December, January, and February make up the months of meteorological winter...they are the three coldest months on average regarding temperature for almost everyone in the US. In Philadelphia, the 140 years of daily climate data that we have means there's a lot of information about the most common high temperature ranges and low temperature ranges in the city.
It's rare to get real, true, arctic cold air in our region. We've only had 64 days since 1872 where the high for the day didn't break 15 degrees. In many cases, arctic air gets modified as it approaches us thanks either to a lack of snow cover over us, increasing strength of the sun at our relatively lower latitude, the Great Lakes, or any number of other factors. It's rare to have the cold that's more common with Minnesota or farther north in Upstate New York.
The most common high temperature range is in the 41-45 range, with 19.7 percent of all winter days featuring highs in that range. Including the 36-40 range, nearly 39 percent of winter days feature highs in this ten degree range.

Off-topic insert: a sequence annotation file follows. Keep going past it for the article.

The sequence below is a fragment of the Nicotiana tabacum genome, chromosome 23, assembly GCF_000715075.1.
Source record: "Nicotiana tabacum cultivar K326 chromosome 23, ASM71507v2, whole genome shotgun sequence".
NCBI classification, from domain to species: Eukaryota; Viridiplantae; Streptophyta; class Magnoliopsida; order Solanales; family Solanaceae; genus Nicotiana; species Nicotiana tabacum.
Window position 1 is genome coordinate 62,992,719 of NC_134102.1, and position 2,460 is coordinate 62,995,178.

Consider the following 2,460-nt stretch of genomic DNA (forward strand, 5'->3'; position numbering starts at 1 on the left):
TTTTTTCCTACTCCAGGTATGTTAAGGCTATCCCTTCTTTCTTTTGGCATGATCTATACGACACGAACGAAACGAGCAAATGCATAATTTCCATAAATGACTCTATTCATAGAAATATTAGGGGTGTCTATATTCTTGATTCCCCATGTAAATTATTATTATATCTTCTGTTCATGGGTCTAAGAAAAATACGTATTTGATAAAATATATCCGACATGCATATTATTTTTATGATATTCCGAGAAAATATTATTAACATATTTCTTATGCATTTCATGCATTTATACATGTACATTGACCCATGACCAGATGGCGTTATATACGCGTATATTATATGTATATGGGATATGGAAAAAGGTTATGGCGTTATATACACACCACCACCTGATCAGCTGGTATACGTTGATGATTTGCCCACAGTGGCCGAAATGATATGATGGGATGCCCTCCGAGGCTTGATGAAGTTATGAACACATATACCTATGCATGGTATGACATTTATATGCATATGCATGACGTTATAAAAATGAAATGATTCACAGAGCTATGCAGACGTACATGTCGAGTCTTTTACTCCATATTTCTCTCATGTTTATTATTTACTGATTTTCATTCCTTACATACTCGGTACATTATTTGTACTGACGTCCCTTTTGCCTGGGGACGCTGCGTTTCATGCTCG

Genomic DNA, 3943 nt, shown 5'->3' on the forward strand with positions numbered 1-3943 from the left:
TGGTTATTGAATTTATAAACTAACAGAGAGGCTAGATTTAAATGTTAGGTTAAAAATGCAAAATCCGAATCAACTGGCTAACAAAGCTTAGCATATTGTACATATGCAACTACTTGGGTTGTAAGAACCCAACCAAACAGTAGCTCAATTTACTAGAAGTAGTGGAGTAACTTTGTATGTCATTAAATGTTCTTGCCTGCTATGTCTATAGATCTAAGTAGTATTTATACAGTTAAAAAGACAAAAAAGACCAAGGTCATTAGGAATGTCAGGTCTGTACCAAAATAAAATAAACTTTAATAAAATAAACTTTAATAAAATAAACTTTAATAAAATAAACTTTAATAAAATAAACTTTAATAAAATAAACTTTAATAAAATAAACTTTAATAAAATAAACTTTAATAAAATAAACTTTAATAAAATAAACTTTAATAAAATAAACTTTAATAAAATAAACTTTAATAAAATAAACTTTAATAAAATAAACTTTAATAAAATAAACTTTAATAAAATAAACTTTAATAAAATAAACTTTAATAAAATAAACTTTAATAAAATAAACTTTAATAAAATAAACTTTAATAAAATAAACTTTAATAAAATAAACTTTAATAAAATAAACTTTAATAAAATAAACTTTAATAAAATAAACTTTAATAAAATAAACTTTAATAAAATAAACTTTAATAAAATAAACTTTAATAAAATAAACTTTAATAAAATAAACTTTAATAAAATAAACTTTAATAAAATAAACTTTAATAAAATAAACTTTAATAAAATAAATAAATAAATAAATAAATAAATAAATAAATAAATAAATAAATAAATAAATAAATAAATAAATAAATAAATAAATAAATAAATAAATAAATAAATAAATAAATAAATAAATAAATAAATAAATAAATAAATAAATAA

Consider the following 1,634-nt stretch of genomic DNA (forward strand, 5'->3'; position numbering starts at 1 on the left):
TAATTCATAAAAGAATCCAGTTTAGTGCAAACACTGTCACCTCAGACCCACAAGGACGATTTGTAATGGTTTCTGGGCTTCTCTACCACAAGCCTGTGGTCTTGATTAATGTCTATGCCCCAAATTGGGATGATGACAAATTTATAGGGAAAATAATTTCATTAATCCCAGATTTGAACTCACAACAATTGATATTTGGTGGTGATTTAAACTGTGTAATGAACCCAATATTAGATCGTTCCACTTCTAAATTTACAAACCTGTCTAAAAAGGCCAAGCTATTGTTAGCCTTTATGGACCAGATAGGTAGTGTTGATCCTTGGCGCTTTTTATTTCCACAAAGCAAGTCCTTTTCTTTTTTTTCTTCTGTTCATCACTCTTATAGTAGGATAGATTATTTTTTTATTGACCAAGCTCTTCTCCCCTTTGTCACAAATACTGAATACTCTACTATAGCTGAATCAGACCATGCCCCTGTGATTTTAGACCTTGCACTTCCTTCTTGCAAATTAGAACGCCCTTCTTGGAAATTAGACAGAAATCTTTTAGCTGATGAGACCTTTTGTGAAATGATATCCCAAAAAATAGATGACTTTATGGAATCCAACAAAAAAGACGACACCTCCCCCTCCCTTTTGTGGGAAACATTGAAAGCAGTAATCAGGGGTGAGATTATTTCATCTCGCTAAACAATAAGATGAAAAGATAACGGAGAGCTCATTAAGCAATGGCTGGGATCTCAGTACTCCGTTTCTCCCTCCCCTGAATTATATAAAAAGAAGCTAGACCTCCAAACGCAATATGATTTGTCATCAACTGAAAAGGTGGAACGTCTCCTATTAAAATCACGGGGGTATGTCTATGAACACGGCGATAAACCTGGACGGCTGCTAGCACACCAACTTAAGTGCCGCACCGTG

Low temperatures typically average out to the temperature range near freezing -- from 26 to 35. Over 42 percent of all winter days are in that ten degree swath of real estate. Going back to the arctic point I made earlier, we've only had 45 nights since 1872 where the low in Philadelphia went to 0 or below and only 179 nights all time where the low has dropped below 5.
Even with our warmer stretch of winters of late and with the influence of the urban heat island, getting overly warm overnight lows has been a pretty rare occurrence. Low temperatures over 51 degrees have occurred just 61 times all time in Philadelphia, with no night warmer than 60 (January 9th, 1998) in Philadelphia's winter weather history.